Renault Group halted activities in its manufacturing plant in Moscow, the company announced this week
This follows an announcement that the French carmaker had restarted its production at its Moscow plant after suspended operations at the plant in late February, citing a forced change in existing logistic routes.”
The Renault Duster, Kaptur and Arkana models and the Nissan Terrano models are produced at the Moscow plant.
“The situation with components supply is unstable and changing, we prefer not to make any predictions,” a spokesperson for Renault Moscow said.
This comes amid widespread global backlash to the Russian invasion of Ukraine and mass closures by OEMs in line with international sanctions on Moscow.
Renault’s board is continuing its operations in Russia for the time being but says it will comply with international sanctions and with the backing of its main shareholder, the French state.
The automaker currently holds majority control of Russia’s AvtoVAZ. Regarding this, Renault Group is “assessing the available options, taking into account the current environment, while acting responsibly towards its 45,000 employees in Russia.”
Ending this relationship would see the company take an enormous financial hit. AvtoVAZ said that it is partially halting production at its Russian plants in Togliatti and Izhevsk due to electronic parts shortages.
As well as economic pressure from automotive producers, global transport providers are now limiting deliveries to and from Russia. In addition, sanctions and international backlash have begun to considerably strain Russian global manufacturing capacity.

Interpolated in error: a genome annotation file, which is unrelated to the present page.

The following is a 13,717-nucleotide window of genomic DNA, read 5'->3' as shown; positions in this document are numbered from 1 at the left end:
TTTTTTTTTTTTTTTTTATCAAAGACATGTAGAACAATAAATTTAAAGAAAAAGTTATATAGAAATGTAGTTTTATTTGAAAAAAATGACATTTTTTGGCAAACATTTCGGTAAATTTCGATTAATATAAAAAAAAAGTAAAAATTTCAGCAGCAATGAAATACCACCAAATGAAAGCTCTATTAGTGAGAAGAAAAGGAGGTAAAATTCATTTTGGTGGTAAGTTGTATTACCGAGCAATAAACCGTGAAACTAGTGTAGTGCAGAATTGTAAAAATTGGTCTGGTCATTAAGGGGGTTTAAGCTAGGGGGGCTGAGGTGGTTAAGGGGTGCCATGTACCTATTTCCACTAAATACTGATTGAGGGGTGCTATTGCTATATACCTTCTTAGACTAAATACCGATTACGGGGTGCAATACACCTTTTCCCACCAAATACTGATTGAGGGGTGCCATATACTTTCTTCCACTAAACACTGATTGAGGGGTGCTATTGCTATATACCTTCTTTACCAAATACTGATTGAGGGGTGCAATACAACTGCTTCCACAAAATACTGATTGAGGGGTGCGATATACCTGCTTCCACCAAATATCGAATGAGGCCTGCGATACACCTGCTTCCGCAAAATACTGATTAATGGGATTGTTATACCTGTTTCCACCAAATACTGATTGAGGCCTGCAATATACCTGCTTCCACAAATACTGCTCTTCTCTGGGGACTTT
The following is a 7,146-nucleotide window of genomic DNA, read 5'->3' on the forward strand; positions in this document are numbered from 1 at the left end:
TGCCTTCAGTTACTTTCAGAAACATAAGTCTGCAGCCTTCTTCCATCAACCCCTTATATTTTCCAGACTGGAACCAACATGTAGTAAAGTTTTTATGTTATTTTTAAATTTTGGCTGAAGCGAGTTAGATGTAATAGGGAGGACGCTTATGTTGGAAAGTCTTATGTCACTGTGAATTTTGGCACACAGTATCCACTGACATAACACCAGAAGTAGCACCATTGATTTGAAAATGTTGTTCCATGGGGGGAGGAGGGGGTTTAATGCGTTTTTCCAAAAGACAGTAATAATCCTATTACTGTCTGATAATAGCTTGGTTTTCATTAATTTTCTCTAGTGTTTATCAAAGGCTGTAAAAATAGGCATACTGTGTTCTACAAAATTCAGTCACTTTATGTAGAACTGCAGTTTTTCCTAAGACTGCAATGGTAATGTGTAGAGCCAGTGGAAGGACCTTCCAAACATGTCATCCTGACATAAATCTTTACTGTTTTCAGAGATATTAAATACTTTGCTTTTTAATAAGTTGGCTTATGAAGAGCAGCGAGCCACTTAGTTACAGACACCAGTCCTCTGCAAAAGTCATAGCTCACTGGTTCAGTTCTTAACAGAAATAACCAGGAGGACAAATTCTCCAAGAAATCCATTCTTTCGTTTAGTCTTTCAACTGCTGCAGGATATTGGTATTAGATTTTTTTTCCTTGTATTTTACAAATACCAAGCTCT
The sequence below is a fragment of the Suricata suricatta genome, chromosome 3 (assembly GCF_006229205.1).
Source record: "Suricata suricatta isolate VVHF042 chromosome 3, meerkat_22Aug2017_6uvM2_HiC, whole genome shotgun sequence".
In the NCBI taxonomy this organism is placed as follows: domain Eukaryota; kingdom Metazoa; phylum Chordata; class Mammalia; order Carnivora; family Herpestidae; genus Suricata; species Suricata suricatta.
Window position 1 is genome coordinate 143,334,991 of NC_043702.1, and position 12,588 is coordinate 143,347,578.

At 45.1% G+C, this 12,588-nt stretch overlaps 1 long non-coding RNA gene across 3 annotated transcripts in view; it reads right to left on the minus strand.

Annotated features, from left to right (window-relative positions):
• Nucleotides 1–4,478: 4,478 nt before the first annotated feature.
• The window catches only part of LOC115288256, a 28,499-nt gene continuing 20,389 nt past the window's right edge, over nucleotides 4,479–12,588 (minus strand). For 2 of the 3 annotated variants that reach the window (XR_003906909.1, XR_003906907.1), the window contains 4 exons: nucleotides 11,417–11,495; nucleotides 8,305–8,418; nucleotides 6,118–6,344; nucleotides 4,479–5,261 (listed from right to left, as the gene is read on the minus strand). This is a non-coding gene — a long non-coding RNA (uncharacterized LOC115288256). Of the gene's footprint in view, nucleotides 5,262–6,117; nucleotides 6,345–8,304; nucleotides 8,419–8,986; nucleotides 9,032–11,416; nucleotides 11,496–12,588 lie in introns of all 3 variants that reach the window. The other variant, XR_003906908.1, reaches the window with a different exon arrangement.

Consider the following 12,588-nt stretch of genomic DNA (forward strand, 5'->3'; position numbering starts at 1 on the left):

German cable and harness maker Leoni, which supplies wire harnesses crucial to car manufacturers, has partially restarted operations at two factories in Ukraine following a temporary halt due to Russia’s invasion.
The supplier said some production had been relocated to Leoni plants in other countries.
“Production has currently restarted at both plants under the strictest safety regulations and on a limited scale – in line with the declared will of the Ukrainian government, the commitment of customers and, not least, the wishes of the workforce,” a Leoni spokesperson said. “At the same time, other sites in the global Leoni production network have begun to duplicate Ukrainian production capacity to support the plants in the war zone.”
Meanwhile, Skoda said its supplier in Ukraine had restarted the production of wire harnesses, allowing the Czech automaker to resume production of its Enyaq full-electric SUV.
“Our partner in Ukraine decided to restart production of wire harnesses this week, with full service and full security for workers there,” Karsten Schnake, Skoda’s board member for purchasing, said during the automaker’s online 2021 earnings presentation.
Skoda halted production of the Enyaq earlier this month and said Scala and Kamiq output was also at risk due to the unavailability of wiring harnesses from Ukrainian suppliers.
The ongoing conflict has hammered Ukrainian productivity. The country’s importance as a supplier of wire harnesses and cabling has been hit to the extent that supply failures have been felt in neighbouring EU LV assembly plants, particularly in Germany.
OEMs, including BMW, Volkswagen and Mercedes-Benz, have been forced to cut shifts and reduce working hours at factories as the lack of parts from Ukraine limited their production capacities.
“OEMs and suppliers are working to re-source components, but this could take several weeks,” said Justin Cox, director of global production at LMC Automotive.
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